The cockpit is clean cut, military style, to give as much room as possible. A big window was put in the floor to aid Margaret through her aerobatic performances. A 32-gallon aluminum fuel tank is neatly tucked away between the instrument panel and the firewall.
Clayton has been in on the complete construction of three nationally famous aerobatic planes, including Margaret’s clipped wing Taylorcraft, which won the 1966 National Women’s Aerobatic Championship and thrilled crowds all over the USA. Clayton also did the modifications to Art Scholl’s de Havilland Chipmunk that placed in the National Men’s Aerobatic Championship in 1966; it also competed in the 1966 Olympics in Russia and placed third in the National Men’s Aerobatic Championship at Reno in 1967. Last, but not least, is the Stephens Akro, which made its debut in Reno. Margaret flew it with just two months’ practice to a well-deserved second place in the National Women’s Aerobatic Championship.
With this past experience and knowledge of what an aircraft can be put through (in the case of Art Scholl’s Chipmunk), and the beauty and grace of precision aerobatics (as with Margaret’s clipped wing Taylorcraft), Clayton built these long-sought-after traits into the Akro. Simplicity and strength go hand-in-hand with the Akro. This is strongly emphasized in the configuration of the landing gear. The gear legs are one-piece aluminum, bolt-on type, and with the wheels, tires, and brakes, the complete gear installation weighs only 42 pounds. I can honestly say that this landing gear is an amateur aircraft builder’s dream come true (as I am building up a Wittman Tailwind).
Forward of the padded firewall hangs 180 horses on a stock Lycoming engine ring mount. To streamline the engine to the rest of the aircraft, a cowling was made up of a symmetrical nose bowl and aluminum sheet stock with fiberglass blisters for the cylinders.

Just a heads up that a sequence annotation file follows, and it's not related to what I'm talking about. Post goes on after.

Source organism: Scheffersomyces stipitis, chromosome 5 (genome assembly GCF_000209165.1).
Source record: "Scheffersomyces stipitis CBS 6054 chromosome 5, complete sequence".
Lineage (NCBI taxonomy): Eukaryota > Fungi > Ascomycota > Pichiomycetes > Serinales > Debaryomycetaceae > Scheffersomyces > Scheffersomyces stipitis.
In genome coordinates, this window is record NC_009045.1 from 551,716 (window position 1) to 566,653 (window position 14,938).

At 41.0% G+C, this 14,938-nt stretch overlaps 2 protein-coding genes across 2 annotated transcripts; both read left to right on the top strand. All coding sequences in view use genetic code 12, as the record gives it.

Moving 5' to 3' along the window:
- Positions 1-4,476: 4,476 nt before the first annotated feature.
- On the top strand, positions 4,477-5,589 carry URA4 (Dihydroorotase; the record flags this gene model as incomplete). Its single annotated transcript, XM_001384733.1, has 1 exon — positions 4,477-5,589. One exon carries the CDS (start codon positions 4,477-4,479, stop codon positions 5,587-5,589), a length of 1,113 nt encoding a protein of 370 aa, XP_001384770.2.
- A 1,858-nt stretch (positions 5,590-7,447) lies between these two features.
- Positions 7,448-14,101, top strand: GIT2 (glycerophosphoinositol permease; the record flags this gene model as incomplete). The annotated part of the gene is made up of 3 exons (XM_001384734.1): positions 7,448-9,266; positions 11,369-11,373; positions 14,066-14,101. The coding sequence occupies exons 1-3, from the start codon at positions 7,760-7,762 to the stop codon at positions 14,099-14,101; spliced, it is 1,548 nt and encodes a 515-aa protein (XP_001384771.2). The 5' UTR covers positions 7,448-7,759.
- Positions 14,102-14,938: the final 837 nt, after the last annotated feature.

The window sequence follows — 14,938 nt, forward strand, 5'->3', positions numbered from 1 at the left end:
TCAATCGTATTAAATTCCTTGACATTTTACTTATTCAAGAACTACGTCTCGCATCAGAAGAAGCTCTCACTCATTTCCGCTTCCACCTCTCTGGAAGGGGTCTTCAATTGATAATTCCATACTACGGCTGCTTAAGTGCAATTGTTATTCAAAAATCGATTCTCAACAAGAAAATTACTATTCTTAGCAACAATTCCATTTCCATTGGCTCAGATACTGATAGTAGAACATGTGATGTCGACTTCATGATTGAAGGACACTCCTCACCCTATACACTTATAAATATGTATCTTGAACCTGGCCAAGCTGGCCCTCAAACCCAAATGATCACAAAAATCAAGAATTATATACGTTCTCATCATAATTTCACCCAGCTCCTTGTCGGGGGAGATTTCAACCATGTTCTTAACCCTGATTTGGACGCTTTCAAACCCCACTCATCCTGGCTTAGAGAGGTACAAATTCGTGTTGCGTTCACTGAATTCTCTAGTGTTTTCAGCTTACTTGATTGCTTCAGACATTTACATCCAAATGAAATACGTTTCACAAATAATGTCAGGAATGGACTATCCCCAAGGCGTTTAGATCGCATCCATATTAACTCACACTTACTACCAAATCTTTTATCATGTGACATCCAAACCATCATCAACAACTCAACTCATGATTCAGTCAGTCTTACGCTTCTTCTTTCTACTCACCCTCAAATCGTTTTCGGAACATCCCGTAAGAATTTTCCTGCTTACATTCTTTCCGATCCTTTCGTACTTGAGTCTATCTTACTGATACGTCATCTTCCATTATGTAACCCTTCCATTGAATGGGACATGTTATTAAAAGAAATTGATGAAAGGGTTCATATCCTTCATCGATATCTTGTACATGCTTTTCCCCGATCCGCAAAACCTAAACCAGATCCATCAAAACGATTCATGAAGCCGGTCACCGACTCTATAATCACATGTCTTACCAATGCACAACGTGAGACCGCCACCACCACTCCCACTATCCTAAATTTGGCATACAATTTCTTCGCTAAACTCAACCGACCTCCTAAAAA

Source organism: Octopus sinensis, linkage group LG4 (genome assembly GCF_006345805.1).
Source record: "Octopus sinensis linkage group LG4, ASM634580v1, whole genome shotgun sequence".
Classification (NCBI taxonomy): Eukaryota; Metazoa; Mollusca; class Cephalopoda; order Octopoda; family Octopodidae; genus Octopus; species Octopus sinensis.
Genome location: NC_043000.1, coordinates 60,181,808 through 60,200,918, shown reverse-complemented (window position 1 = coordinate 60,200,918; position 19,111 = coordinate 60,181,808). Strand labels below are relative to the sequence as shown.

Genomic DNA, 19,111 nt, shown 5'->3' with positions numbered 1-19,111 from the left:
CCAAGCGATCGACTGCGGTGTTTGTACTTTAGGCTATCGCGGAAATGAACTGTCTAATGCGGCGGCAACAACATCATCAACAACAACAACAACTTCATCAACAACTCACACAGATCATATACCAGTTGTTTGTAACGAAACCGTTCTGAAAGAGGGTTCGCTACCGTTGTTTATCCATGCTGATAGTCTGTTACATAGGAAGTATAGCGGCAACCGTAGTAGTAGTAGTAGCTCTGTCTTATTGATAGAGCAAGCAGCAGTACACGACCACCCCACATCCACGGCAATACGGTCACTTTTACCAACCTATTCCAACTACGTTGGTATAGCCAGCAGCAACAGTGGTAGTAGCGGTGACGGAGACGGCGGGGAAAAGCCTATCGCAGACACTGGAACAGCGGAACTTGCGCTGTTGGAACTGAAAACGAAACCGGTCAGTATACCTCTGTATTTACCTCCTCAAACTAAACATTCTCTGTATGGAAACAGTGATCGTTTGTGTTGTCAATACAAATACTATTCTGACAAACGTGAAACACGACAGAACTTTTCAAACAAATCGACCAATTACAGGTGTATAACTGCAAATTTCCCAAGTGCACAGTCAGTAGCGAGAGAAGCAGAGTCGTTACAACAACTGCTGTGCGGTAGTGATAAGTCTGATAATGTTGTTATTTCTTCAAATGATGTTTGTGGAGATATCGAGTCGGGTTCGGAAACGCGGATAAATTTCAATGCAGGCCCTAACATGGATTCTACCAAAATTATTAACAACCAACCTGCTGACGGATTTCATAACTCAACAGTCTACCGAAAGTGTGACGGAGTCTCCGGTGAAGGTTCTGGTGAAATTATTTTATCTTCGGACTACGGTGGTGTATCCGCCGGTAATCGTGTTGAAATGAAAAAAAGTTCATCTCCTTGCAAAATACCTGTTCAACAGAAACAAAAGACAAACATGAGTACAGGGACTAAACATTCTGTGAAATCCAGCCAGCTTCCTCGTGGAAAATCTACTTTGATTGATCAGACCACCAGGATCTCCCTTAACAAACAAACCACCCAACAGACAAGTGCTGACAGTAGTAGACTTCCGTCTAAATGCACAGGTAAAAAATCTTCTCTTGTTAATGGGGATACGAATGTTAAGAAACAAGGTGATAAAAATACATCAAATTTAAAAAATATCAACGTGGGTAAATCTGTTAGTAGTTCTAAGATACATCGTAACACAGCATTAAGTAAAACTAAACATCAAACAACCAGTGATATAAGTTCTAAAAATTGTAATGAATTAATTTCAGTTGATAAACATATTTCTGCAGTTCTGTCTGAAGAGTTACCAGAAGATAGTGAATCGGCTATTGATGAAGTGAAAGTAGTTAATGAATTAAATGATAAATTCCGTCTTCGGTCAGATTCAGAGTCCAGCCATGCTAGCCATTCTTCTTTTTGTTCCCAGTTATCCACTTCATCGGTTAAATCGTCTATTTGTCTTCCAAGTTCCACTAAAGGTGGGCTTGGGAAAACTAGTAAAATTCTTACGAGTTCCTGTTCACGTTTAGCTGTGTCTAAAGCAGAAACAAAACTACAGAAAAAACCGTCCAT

I enjoyed the amazement of my friend Bob Kerdraon when he first saw the Akro fly. I introduced Bob to Clayton, and when Clayton learned that Bob was a draftsman, the wheels started to turn. As a result, Bob is finishing up the “homebuilder” plans now.
Margaret was able to execute all the vertical maneuvers with crisp control action and plenty of speed off the top. The Akro was able to fly inverted, push up into a vertical four-point roll, coming down and recovering at the same altitude at which she started. Vertical “S” maneuvers are easy. The Akro is very stable, despite absence of dihedral incidence and washout. “If you lose it in a vertical maneuver, it just wallows a bit and goes on flying. It’s very hard to make it spin and you have to hold it in, but once it’s started, it spins quite well, better to the outside than the inside, although it will go either way. There isn’t a maneuver this airplane can’t do, but there are some I can’t do yet,” said Margaret.